Moroccan Jews excelled in a variety of professions. In certain regions there were farmers and cattle breeders; in general, however, they were mostly craftsmen, small tradesmen, peddlers, and at times moneylenders. Some industries, such as that of beeswax, the trading of rubber and ostrich feathers were exclusively concentrated in the hands of the Jews. For religious reasons, the Muslims surrendered the arts of craftsmanship and trade of precious metals as well as the making of wine and its sale to them.
Until 1912, the majority of the maritime trade was controlled by a closed society of Jewish merchants. Businesses were passed down from father to son, some of them were court bankers or high officials. The reputation they gained led to European countries entrusting them with their interests and they often represented them before the sultan, hence obtaining the title of “merchants of the sultan.”
They had protégés over a large number of products, and held a monopoly over certain ports or took them in lease; however the majority of the Jewish population, suffered from poverty. The droughts which led to famine and the excessive taxes which were temporarily imposed on the communities from the 16th to the middle of the 18th century were the main cause of their poverty. Nevertheless, the misfortunes of one community did not affect the others. It became a common occurrence that while Jews died of hunger in Fez or were persecuted in Meknès, prosperity reigned in the Mellahs of Marrakesh and Jews ruled the town of Debdou.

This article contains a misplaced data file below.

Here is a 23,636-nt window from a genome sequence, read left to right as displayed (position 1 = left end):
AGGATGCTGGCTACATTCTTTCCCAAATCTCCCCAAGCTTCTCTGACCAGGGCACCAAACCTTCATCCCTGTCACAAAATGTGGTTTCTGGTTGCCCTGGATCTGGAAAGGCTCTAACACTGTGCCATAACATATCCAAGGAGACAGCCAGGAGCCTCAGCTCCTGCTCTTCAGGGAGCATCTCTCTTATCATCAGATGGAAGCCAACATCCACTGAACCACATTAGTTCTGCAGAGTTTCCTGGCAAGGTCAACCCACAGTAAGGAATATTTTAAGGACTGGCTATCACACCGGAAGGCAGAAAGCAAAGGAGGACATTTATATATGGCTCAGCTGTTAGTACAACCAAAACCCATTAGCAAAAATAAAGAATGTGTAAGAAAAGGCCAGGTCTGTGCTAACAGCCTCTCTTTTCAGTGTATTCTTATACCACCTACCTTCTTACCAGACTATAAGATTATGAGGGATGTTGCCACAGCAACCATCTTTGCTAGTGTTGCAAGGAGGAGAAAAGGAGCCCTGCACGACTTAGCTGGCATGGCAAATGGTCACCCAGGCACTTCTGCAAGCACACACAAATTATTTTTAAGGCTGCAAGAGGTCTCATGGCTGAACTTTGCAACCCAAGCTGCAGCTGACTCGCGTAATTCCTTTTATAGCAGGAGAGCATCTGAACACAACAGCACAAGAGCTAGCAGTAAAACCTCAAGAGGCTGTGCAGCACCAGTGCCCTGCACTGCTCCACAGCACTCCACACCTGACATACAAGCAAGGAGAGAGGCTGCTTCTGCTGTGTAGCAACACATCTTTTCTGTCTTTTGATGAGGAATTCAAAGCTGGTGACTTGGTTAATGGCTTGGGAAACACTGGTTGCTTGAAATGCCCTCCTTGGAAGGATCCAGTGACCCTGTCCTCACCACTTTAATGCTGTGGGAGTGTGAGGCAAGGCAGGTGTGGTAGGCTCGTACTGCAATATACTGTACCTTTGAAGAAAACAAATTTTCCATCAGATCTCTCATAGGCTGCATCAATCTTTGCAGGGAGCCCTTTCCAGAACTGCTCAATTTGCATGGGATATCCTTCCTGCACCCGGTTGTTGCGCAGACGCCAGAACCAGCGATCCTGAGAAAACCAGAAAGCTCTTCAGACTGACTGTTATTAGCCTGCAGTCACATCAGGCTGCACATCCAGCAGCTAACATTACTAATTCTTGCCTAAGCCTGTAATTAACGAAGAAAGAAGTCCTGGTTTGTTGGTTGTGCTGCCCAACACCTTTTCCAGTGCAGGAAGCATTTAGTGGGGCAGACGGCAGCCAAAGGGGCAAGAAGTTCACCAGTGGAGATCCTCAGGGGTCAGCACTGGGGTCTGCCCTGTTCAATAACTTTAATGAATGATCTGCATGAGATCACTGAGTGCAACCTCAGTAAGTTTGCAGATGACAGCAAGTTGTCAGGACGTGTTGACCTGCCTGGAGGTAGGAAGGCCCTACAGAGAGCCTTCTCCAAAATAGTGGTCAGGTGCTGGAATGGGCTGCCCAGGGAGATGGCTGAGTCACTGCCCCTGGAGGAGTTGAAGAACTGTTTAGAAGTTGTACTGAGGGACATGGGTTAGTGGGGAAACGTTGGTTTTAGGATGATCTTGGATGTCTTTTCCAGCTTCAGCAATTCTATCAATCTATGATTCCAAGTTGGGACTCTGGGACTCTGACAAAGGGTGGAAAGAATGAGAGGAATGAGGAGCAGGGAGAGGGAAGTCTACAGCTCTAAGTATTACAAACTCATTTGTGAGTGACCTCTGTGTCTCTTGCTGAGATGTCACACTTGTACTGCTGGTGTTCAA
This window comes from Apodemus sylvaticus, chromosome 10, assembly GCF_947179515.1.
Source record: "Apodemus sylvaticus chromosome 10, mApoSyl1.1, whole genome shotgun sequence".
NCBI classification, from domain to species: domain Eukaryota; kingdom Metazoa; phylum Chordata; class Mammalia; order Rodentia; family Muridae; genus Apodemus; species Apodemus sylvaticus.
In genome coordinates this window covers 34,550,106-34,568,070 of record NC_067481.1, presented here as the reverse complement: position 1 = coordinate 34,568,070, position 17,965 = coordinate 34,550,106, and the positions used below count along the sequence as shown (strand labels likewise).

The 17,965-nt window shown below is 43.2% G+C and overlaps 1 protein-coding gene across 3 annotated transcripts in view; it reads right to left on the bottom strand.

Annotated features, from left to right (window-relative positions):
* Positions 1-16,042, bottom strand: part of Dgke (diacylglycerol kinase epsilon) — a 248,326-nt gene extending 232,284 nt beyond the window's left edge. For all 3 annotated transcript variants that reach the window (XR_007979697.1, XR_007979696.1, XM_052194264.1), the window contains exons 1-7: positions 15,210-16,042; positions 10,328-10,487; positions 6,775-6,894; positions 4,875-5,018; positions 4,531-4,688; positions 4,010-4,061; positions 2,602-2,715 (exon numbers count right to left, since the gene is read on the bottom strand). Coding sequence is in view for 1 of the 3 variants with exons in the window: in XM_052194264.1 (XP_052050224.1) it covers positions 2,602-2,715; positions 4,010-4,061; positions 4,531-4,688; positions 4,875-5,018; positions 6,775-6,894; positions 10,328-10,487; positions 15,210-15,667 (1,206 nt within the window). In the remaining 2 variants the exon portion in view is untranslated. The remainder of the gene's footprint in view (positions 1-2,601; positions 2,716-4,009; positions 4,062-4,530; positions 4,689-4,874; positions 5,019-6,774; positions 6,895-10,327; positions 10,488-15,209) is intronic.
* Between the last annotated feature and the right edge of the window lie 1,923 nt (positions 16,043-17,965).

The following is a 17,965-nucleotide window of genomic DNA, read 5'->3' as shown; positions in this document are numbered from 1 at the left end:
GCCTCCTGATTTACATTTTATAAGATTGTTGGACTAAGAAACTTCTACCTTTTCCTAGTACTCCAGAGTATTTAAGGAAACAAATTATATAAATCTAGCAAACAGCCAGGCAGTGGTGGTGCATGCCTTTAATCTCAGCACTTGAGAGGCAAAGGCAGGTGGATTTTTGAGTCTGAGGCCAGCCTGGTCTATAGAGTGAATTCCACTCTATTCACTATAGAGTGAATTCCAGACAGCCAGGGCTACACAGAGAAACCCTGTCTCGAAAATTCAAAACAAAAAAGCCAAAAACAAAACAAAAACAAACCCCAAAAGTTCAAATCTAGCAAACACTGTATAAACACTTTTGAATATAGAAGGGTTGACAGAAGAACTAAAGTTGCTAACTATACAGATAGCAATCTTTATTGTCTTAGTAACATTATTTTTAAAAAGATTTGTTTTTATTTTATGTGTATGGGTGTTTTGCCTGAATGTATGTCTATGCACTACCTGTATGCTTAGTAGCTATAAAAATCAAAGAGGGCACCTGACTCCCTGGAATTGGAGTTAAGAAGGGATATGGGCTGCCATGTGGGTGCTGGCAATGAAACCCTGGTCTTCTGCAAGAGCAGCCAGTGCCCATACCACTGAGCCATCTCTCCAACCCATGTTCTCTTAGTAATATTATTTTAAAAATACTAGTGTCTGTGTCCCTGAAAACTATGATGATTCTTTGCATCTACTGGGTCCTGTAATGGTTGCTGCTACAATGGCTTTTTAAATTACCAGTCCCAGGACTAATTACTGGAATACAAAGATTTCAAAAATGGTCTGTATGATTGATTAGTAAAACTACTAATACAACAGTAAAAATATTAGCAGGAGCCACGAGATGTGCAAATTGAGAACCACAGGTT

During the 18th century, following the death of Moulay Ismail, the Jews were impoverished due to the imposed taxation in attempt to westernize Morocco. The Jewish villagers started to move to the urban centers changed the aspect of respectable Mellahs. The tree quarters of well-maintained Mellahs were transformed into slums and Jews started to flee and most sunk into poverty. Slowly the remaining Jews living in interior cities opted for port areas such as Safi and Rabat; furthermore, Marrakesh replaced Fez and Meknès as rabbinical centers. After this financial crisis, the next reigning sultan, Moulay Muhammad b. Abdallah, established security with the assistance of Jewish and Christian financial circles, an era of prosperity unknown in the north of the country reigned there. The community of Safi took over the leading place in the foreign trade of Morocco, while Agadir attained monopoly over the trading with the Sahara. These roles later became the privilege of the community of Essaouira, which was founded in 1764.
The operations of the big Jewish merchants in Morocco began to expand. Sugar production and trade were almost entirely focused in the hands of Jews. Commercial operations reached the ports of the eastern coast of the United States at the end of the 18th century. From the reign of Sidi Muhammad Ben-Abdallah (1757–90) down to the end of the 19th century, it was usually Jews who acted as representatives for the European Powers in Morocco. During the 19th century, they were much more prosperous; with new monarch Moulay Suleiman, violence was looked down upon. Not only that, but with the French Protectorate on 1912, the Jews had more power and monopoly over certain businesses.
Fast forward to the outbreak of World War II in 1939, the German occupation of France in 1940, and the establishment of the Vichy government rendered the Jews of Morocco (Morocco at the time was under France’s rule) powerless. In 1940, Nazi-controlled Vichy government issued decrees excluding Jews from public functions. Morocco was forced to issue these laws under France’s control and the Jews who sought sanctuary in Morocco were forced into labor camps. Morocco was not able to defy these laws until the fall of Vichy France with the help of Charles de Gaulle. After the establishment of Israel, the majority of Moroccan Jews moved there. Nowadays, the Jewish community still has an impact on our modern history as the adviser of our current king, Mohammed VI, is Andre Azoulay.